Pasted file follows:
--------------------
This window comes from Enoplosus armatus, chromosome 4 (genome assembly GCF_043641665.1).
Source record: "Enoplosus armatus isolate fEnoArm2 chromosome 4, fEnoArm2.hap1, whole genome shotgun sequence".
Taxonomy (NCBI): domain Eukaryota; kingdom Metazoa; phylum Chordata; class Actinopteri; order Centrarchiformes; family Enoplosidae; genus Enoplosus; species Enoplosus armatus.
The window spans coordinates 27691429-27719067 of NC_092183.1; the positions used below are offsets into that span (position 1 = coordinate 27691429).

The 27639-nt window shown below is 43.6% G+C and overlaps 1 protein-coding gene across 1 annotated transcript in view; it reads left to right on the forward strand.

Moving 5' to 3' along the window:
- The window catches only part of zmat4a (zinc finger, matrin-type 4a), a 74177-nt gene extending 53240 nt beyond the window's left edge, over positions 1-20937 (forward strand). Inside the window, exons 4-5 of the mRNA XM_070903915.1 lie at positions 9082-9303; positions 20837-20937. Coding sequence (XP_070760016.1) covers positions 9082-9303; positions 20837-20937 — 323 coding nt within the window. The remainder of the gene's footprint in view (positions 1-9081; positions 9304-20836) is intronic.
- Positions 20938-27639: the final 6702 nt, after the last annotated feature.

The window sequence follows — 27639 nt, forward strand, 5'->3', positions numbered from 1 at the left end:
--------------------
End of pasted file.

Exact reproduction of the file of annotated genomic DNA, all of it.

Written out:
This window comes from Enoplosus armatus, chromosome 4 (genome assembly GCF_043641665.1).
Source record: "Enoplosus armatus isolate fEnoArm2 chromosome 4, fEnoArm2.hap1, whole genome shotgun sequence".
Taxonomy (NCBI): domain Eukaryota; kingdom Metazoa; phylum Chordata; class Actinopteri; order Centrarchiformes; family Enoplosidae; genus Enoplosus; species Enoplosus armatus.
The window spans coordinates 27691429-27719067 of NC_092183.1; the positions used below are offsets into that span (position 1 = coordinate 27691429).

The 27639-nt window shown below is 43.6% G+C and overlaps 1 protein-coding gene across 1 annotated transcript in view; it reads left to right on the forward strand.

Moving 5' to 3' along the window:
- The window catches only part of zmat4a (zinc finger, matrin-type 4a), a 74177-nt gene extending 53240 nt beyond the window's left edge, over positions 1-20937 (forward strand). Inside the window, exons 4-5 of the mRNA XM_070903915.1 lie at positions 9082-9303; positions 20837-20937. Coding sequence (XP_070760016.1) covers positions 9082-9303; positions 20837-20937 — 323 coding nt within the window. The remainder of the gene's footprint in view (positions 1-9081; positions 9304-20836) is intronic.
- Positions 20938-27639: the final 6702 nt, after the last annotated feature.

The window sequence follows — 27639 nt, forward strand, 5'->3', positions numbered from 1 at the left end: